Naval Air Base Valkenburg is home to the Dutch Orion fleet of the Marine Luchtvaartdienst (Naval Air Service). The airfield is located in the west of the country near Katwijk aan Zee and Leiden. Nowadays two Orion squadrons are stationed here. These two historic squadrons are, the 320 and the 321 Squadron. The history of MVK Valkenburg goes back to the year 1939. On April 17, 1939, the construction of the military airfield Valkenburg started. On October 15, 1947, the airfield was transferred from the Air Force to the Naval Air Service.

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Ecole de l'Aviation de Chasse 314

Training with the Alpha-Jet; Tours Val-de-Loire, May 28, 2000

The French air base Tours Val-de-Loire is nowadays home to the Ecole de l'Aviation de Chasse 314 (EAC 314). This unit is equipped with the French Dassault Alpha-Jet which is used for the training of new pilots. Besides Tours, the other half of the Alpha-Jets are based at Cazaux for the tactical part of the pilot training. The French variant of the Alpha-Jet was the Alpha-Jet E where the letter E stands for Ecole which means school in French. The Alpha-Jet E entered service in France in May 1979 to replace the T-33 and the Mystère IVA.

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6 Régiment d'Hélicoptères de Combat

The Italian Regiment of the ALAT; Compiègne, May 28, 2000

The 6 Régiment d'Hélicoptères de Combat (6 RHC) is a unit of French l'Aviation Légère de l'Armée de Terre (ALAT) and is stationed on the General Stephen base in Margny-lès-Compiègne in the French Oise. The regiment is nowadays a modern helicopter regiment and flies with different types of Gazelles and Pumas. The 6 RHC was established in its current form on August 1, 1977. The unit is stationed at the helicopter base Compiègne located 50 km north of Paris. The current 6 RHC consists of 6 escadrilles which are equipped with helicopters.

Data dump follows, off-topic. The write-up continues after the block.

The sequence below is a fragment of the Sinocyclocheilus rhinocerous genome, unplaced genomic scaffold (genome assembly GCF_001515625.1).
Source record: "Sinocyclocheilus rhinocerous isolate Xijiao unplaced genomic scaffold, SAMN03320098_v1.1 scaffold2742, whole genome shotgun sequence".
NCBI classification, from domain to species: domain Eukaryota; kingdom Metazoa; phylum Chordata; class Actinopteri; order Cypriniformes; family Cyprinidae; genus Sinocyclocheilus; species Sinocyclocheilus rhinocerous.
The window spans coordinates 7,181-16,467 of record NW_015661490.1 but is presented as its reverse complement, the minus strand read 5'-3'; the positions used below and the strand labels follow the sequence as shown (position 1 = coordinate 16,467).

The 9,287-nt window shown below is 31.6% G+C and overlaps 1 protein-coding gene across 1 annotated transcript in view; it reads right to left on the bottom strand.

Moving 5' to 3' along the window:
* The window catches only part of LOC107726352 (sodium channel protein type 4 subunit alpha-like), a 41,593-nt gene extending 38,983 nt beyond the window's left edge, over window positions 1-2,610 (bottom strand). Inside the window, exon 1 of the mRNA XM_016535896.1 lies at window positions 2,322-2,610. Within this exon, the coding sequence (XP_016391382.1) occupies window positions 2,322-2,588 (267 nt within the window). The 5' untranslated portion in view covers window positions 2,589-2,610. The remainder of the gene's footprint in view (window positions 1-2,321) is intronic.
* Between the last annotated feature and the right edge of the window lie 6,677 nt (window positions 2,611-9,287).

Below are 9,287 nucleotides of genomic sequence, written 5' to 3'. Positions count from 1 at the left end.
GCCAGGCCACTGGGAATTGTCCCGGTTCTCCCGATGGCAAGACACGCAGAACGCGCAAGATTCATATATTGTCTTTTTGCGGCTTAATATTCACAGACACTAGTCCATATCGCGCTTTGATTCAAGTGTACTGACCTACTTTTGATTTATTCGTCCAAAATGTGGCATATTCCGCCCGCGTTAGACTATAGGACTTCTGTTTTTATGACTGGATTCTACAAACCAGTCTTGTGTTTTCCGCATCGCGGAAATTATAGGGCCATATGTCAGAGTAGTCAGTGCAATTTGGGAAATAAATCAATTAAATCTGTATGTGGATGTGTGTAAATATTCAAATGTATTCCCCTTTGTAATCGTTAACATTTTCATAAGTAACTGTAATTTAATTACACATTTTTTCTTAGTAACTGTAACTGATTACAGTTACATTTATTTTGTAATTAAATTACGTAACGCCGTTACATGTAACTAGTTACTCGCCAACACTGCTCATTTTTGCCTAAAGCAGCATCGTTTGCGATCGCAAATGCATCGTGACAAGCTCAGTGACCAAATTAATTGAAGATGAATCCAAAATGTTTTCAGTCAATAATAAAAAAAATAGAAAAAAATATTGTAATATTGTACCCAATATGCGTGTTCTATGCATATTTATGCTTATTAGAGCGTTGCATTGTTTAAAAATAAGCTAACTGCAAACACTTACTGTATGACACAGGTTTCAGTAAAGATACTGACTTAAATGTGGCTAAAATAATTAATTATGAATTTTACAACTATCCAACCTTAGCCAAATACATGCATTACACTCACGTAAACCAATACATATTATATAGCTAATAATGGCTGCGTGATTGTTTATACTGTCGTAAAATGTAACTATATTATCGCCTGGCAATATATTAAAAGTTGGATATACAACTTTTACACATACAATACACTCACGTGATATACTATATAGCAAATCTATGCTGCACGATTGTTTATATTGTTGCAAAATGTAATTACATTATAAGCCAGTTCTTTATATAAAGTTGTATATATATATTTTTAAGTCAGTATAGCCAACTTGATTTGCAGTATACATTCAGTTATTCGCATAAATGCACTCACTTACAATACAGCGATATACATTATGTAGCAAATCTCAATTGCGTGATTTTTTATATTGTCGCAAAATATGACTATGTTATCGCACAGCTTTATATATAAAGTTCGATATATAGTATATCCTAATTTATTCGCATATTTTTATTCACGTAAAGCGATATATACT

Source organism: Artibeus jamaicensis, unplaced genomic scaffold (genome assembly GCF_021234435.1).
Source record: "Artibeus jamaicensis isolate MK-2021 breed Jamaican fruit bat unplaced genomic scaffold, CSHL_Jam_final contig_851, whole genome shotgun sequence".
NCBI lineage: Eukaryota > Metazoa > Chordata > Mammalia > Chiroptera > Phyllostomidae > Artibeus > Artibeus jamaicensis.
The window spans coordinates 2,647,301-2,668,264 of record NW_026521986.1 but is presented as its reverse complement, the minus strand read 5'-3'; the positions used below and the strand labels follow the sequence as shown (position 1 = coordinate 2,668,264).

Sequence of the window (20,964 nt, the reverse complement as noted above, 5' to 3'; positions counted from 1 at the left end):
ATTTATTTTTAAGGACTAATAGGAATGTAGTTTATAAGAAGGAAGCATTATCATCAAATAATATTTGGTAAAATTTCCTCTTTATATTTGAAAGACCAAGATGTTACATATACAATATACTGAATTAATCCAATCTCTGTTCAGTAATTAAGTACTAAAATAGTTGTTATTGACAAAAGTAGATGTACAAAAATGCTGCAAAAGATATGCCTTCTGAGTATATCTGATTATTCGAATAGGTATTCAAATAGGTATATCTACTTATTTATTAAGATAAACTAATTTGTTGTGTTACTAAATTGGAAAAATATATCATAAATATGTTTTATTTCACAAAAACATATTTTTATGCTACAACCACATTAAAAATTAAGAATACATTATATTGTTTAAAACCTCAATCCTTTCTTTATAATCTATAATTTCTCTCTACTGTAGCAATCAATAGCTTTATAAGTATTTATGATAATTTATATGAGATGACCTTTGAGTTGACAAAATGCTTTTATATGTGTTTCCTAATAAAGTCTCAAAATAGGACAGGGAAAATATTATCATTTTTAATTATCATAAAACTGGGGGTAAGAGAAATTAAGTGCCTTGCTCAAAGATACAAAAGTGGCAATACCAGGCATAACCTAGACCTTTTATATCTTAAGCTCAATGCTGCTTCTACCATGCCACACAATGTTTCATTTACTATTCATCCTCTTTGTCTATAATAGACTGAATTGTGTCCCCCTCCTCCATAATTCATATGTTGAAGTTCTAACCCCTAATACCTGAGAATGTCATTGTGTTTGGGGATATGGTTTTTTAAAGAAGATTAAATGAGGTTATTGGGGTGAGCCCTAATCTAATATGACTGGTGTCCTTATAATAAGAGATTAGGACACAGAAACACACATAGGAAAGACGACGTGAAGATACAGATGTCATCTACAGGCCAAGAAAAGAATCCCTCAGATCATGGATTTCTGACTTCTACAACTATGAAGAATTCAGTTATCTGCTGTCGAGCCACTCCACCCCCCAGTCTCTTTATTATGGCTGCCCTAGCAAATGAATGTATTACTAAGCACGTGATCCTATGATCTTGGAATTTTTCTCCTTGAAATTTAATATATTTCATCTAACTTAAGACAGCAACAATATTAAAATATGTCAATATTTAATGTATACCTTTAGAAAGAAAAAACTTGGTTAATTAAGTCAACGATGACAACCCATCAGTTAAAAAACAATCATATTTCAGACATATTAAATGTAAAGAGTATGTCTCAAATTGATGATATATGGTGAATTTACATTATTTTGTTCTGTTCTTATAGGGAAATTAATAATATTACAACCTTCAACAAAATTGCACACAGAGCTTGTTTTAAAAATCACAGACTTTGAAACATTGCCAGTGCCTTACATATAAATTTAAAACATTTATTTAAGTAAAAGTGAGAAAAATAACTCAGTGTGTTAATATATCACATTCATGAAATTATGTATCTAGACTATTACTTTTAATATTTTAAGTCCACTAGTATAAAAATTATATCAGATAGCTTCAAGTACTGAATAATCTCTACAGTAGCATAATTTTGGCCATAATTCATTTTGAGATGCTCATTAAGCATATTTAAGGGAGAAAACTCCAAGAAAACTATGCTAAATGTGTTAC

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The Agusta A109BA Hirundo

The Belgian Army Heli Days 2000; Liege-Bierset, June 2, 2000

The most important helicopter in the Belgian arsenal of the army air fleet is the Agusta A109 Hirundo. In total, the Belgian Army has 46 of these helicopters in the anti-tank role and in the reconnaissance role. The helicopters are stationed at Bierset Air Base, south of the city of Liège in Wallonia in northeastern Belgium. The main helicopter in Belgian service is of the type A109BA. This version of the A109 is an A109A version which has been specially developed for the Belgian Army. The letter "B" is the designation A109BA stands for Belgium.

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The Last Operational Jaguars in France

La 7ème Escadron de Chasse, part 1; Saint-Dizier, June 18, 2000

Currently, Saint-Dizier is the only home base left of the French SEPECAT Jaguar fleet. The Jaguar is currently one of the most important ground attack fighters of the French Air Force. The Jaguar is at the end of its life time and will be replaced in the coming years by the modern Dassault Rafale at Saint-Dizier Air Base. The SEPECAT Jaguar is a fighter-bomber which was developed at the beginning of the 1960s by a French-English partnership. The SEPECAT Jaguar was developed by Breguet and the British Aerospace Corporation.

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The Historical Escadrilles of EC 7

La 7ème Escadron de Chasse, part 2; Saint-Dizier, June 18, 2000

Escadron de Chasse 7 is now the last operational unit in France which still operates with the SEPECAT Jaguar. EC 7 is composed of three Escadrons which are in their turn built up from a number of escadrilles. These escadrilles all carry the history and traditions of the French fighters from the period of the First World War. The Escadron de Chasse 7 was founded in Dijon on October 1, 1932. The escadrons of EC 7 lost their nuclear tasks at the beginning of the 1990s. The units would specialize further in the conventional attack and strike.

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Unfortunately no German Phantoms

F-16s of the no 313 and the no 315 Squadron; Twenthe, June 22, 2000

Twenthe Air Base is next Leeuwarden and Volkel one of three Dutch F-16 airfields. Twenthe is the home base of the no 313 Squadron and the no 315 Squadron. Special was that many German Phantoms from Rheine-Hopsten would fly from Twenthe in this period. The runway at Hopsten is currently undergoing renovations. During this flying day unfortunately not many planes would fly. The F-4F Phantoms from Hopsten were not active for an unknown reason. Eventually, only three F-16s were flying; one of them was a visitor from Leeuwarden.